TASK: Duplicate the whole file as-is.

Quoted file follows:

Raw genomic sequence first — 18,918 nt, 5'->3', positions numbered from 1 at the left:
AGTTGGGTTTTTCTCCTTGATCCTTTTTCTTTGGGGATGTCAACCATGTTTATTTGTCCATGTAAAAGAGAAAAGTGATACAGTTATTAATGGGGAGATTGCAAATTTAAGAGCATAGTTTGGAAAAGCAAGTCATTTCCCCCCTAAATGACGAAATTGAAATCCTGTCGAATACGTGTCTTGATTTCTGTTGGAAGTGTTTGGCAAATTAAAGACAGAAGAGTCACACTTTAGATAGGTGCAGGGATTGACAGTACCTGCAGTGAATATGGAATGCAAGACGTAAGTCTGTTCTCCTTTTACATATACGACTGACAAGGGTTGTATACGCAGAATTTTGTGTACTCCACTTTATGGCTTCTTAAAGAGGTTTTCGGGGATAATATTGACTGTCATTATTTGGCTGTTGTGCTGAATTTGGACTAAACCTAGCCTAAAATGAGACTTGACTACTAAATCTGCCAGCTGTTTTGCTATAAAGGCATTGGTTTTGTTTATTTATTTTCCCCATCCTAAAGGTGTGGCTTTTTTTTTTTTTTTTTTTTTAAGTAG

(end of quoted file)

Raw genomic sequence first — 18,918 nt, 5'->3', positions numbered from 1 at the left:
AGTTGGGTTTTTCTCCTTGATCCTTTTTCTTTGGGGATGTCAACCATGTTTATTTGTCCATGTAAAAGAGAAAAGTGATACAGTTATTAATGGGGAGATTGCAAATTTAAGAGCATAGTTTGGAAAAGCAAGTCATTTCCCCCCTAAATGACGAAATTGAAATCCTGTCGAATACGTGTCTTGATTTCTGTTGGAAGTGTTTGGCAAATTAAAGACAGAAGAGTCACACTTTAGATAGGTGCAGGGATTGACAGTACCTGCAGTGAATATGGAATGCAAGACGTAAGTCTGTTCTCCTTTTACATATACGACTGACAAGGGTTGTATACGCAGAATTTTGTGTACTCCACTTTATGGCTTCTTAAAGAGGTTTTCGGGGATAATATTGACTGTCATTATTTGGCTGTTGTGCTGAATTTGGACTAAACCTAGCCTAAAATGAGACTTGACTACTAAATCTGCCAGCTGTTTTGCTATAAAGGCATTGGTTTTGTTTATTTATTTTCCCCATCCTAAAGGTGTGGCTTTTTTTTTTTTTTTTTTTTTAAGTAG